Virginia Tech Scheme Breakdown: Inside Zone 101, Part 1

Grant Wells, Keshawn King and the Virginia Tech offense will run plenty of inside zone this year. (Ivan Morozov)

I’ve talked a lot about “Inside Zone” this offseason, and I’ve got a feeling I’m going to talk about it a whole lot more once Virginia Tech is back on the field. It was mentioned back on May 2 when breaking down Spring Game video.

It’s been a while since I’ve done a deep look at this fundamental running play, and now seems like the perfect time to do it. Let’s look into the origins of the play, how we’ve seen it with the Hokies and what it looks like for the 2022 squad.

Chalk talk? Check.
Gridiron history? Check.
Hokies football? Check.

This’ll be fun. Now, here’s what all the fuss is about:

That’s a decent run up the gut, probably owing a lot to Sam Rogers’ effort and the defense standing around. But look closer and Rogers has a lot of help. And those slack-jawed defenders sure seem like they’re watching something. And, weirdly, the Hokie blockers are shoving the defense right where Rogers is trying to run. What’s going on?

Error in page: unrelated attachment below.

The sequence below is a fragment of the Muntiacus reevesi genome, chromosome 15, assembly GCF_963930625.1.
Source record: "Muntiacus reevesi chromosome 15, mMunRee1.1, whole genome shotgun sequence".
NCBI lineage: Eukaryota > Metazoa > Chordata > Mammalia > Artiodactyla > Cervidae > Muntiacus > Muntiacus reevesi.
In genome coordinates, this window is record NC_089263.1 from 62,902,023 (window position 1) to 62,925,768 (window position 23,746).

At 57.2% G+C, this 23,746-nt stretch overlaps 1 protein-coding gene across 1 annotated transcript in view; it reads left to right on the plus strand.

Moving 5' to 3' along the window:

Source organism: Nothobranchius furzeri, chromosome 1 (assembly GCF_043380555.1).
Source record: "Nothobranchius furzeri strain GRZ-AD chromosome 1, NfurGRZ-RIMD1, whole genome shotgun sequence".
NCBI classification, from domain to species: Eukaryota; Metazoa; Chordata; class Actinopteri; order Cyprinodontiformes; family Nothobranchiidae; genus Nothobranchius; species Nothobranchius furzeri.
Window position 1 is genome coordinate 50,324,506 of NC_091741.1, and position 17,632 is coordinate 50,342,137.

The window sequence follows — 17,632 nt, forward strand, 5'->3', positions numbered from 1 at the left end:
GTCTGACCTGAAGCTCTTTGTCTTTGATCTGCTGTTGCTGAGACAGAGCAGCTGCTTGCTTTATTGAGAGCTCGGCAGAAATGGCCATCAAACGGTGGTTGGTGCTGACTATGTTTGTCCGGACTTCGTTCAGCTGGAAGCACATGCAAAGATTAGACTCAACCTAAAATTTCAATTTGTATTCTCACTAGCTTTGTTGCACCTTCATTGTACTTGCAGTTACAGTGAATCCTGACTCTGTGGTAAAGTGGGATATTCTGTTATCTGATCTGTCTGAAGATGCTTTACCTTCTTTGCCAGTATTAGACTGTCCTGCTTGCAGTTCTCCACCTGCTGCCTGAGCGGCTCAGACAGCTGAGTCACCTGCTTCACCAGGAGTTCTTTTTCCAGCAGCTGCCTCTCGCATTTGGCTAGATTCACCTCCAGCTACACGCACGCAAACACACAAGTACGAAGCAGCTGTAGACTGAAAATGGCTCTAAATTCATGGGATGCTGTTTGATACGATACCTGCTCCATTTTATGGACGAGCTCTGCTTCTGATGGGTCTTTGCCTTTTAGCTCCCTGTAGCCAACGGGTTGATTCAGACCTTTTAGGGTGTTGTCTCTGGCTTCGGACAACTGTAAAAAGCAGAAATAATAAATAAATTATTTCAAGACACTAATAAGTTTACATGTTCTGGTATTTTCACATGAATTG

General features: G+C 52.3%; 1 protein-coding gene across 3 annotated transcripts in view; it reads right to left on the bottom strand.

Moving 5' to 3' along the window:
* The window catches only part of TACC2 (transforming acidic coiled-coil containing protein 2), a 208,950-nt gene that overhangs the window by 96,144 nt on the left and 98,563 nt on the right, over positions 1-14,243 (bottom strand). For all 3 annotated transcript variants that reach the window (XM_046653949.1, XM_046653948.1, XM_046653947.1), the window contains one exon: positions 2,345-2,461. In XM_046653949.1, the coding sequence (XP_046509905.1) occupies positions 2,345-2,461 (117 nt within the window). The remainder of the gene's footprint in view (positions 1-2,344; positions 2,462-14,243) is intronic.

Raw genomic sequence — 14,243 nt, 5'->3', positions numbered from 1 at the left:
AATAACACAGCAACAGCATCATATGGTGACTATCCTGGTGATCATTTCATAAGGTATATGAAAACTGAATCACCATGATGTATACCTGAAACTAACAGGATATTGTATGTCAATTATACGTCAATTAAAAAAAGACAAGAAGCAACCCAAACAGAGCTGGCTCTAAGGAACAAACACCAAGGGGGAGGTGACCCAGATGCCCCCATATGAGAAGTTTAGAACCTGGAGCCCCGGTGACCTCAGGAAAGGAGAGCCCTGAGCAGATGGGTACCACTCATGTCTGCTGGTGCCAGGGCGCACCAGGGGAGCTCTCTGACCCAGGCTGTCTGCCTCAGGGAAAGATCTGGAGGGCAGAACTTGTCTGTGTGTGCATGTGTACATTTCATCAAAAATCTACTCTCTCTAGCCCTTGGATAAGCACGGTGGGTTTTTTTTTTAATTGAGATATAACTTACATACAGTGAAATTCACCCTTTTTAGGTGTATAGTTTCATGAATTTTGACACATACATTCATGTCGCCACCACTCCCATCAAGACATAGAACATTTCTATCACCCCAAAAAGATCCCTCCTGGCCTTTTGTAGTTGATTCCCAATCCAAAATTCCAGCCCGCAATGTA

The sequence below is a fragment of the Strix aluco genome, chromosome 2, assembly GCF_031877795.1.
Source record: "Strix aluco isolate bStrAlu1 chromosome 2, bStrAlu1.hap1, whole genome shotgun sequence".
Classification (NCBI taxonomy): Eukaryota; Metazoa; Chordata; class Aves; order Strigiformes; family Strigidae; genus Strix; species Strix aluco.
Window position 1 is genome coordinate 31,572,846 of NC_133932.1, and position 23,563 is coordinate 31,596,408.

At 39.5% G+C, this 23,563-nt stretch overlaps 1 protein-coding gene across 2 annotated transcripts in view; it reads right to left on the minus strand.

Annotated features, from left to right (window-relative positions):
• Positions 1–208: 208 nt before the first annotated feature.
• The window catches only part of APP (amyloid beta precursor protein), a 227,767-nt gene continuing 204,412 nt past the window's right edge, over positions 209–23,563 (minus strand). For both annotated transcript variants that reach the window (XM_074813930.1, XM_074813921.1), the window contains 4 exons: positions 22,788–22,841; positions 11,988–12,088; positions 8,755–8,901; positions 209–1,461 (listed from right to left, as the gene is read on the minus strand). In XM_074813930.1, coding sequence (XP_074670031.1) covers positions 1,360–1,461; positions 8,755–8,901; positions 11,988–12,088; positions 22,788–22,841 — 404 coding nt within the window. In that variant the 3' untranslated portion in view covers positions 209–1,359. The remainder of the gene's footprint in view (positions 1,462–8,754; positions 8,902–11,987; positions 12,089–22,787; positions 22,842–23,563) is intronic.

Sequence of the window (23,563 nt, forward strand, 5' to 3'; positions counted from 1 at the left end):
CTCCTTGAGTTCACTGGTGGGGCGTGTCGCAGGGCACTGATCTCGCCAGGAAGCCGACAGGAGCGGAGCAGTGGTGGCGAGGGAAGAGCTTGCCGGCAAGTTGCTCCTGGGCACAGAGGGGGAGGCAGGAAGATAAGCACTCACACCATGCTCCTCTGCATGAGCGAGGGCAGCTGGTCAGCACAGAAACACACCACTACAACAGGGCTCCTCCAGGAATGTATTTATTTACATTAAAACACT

Basics Of Running The Zone

For most of football’s existence, the running game was built on one idea: Push the defense away from where the runner is going. How old is this idea? Well, if you asked its progenitors about the history of World Wars, they would’ve wondered if you’d given a weird name to the efforts of Napoleon or Alexander.

Push the defense away from the ball. It makes all the sense in the world, it’s simple enough for anyone to understand and it worked.

Defense: “I shall tackle your man who carries the ball!”
Offense: “Not if I push you mightily away from where he’s running!”
Defense: “What trickery is this? Drats, foiled again!”

Because of how defenses align, most running plays try to split the defense at a particular spot and push each cluster of defenders to either side of the runner. This is because, unless the defense is a few French fries short of a Happy Meal, trying to push the entire defense in the opposite direction of the runner will leave an unblocked defender. Here’s a pared-down look:

If the circled defensive end had a lick of playing ability, he’d get into the backfield and stop the run before it started. (On a full field of players, it’d